The History of the Olympics…and Quilts

I watched the Olympics this last week with interest–yes, there was some yelling going on at my house as we cheered our favorite athletes to victory.  My mind and the internet combine with, sometimes, curious results.  I originally thought that I would write about quilts and the Olympics.  For example, during the Atlanta Olympics in 1996, each athlete received a quilt, pictures of which are published in this book:  Olympic Quilts.  However, I thought I’d go a little further back in time to the 17th century.  Yes, there were Olympick Games in Cotswald, England starting in 1622, the games included sledgehammer throwing, horse racing, jumping, fencing, and, my personal favorite, shin-kicking.  I had no idea that shin-kicking was a sport, I thought it was just a game we played in school while waiting for the bus to pick us up.  Yes, it is real and it is still played today…they even have a Youtube video:

Padding the shins in ‘modern’ shin-kicking is seen as essential–the sport has set aside the more extreme elements of the rules such as steel toed boots and winning by breaking the leg of the opponent.  Likewise padding was seen as essential in many of the fashion trends of the 17th through 19th centuries.  Waistcoats and petticoats for women and doublet’s for men were quilted both for warmth and to show off the wealth and status of the wearer.  In fact, some of the earliest quilts in the Americas were items of clothing.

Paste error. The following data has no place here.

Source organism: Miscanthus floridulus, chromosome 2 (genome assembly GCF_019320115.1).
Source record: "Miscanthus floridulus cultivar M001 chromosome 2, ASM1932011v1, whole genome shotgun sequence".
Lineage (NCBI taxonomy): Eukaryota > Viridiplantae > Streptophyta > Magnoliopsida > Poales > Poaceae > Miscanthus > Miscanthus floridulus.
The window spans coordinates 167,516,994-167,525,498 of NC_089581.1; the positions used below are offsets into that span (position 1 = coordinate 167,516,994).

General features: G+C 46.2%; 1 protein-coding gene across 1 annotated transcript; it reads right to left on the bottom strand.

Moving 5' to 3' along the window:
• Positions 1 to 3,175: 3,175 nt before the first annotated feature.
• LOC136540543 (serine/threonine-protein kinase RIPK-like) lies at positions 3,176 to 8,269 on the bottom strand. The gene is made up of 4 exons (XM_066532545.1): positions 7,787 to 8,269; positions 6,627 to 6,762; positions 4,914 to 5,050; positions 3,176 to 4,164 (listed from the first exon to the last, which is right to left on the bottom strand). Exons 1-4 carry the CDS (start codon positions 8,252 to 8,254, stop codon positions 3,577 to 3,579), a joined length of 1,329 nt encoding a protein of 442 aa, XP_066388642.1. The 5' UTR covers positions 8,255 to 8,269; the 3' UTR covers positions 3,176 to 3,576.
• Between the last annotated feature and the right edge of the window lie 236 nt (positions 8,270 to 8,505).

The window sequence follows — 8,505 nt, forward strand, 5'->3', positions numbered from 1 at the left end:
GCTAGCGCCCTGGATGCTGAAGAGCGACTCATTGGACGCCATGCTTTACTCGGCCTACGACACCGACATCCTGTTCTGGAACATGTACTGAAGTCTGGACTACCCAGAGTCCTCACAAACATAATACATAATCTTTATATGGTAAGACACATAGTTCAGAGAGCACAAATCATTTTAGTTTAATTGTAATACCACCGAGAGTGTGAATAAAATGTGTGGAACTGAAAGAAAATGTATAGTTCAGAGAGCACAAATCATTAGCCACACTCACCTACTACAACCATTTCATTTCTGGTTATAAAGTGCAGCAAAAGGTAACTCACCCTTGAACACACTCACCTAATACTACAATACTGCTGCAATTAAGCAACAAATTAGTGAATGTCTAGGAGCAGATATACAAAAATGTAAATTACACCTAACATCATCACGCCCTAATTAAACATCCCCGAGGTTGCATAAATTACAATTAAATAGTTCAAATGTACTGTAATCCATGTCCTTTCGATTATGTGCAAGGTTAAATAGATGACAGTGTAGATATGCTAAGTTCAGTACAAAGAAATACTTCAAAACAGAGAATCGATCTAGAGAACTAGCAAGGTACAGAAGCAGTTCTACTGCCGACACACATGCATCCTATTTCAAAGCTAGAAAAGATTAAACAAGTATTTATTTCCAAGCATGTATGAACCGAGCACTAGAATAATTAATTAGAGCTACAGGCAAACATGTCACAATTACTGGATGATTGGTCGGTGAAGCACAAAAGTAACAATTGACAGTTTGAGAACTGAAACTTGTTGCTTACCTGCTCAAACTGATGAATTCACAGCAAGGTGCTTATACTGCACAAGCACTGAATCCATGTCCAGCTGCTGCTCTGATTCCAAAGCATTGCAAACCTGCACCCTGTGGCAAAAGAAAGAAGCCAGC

Men’s Doublet 1635-1640, Victoria and Albert Museum
Women’s Waistcoat, quilted silk satin, ca. 1700. Collection of Colonial Williamsburg

 

 

 

 

 

 

 

 

 

 

 

These quilted pieces were valued by their owners and were recorded in household inventories and wills.  I get inspiration from looking at many of these items.  Of course on cold winter days here in Wisconsin I often yearn to wear a silk quilted petticoat!!

Lovelli Signature

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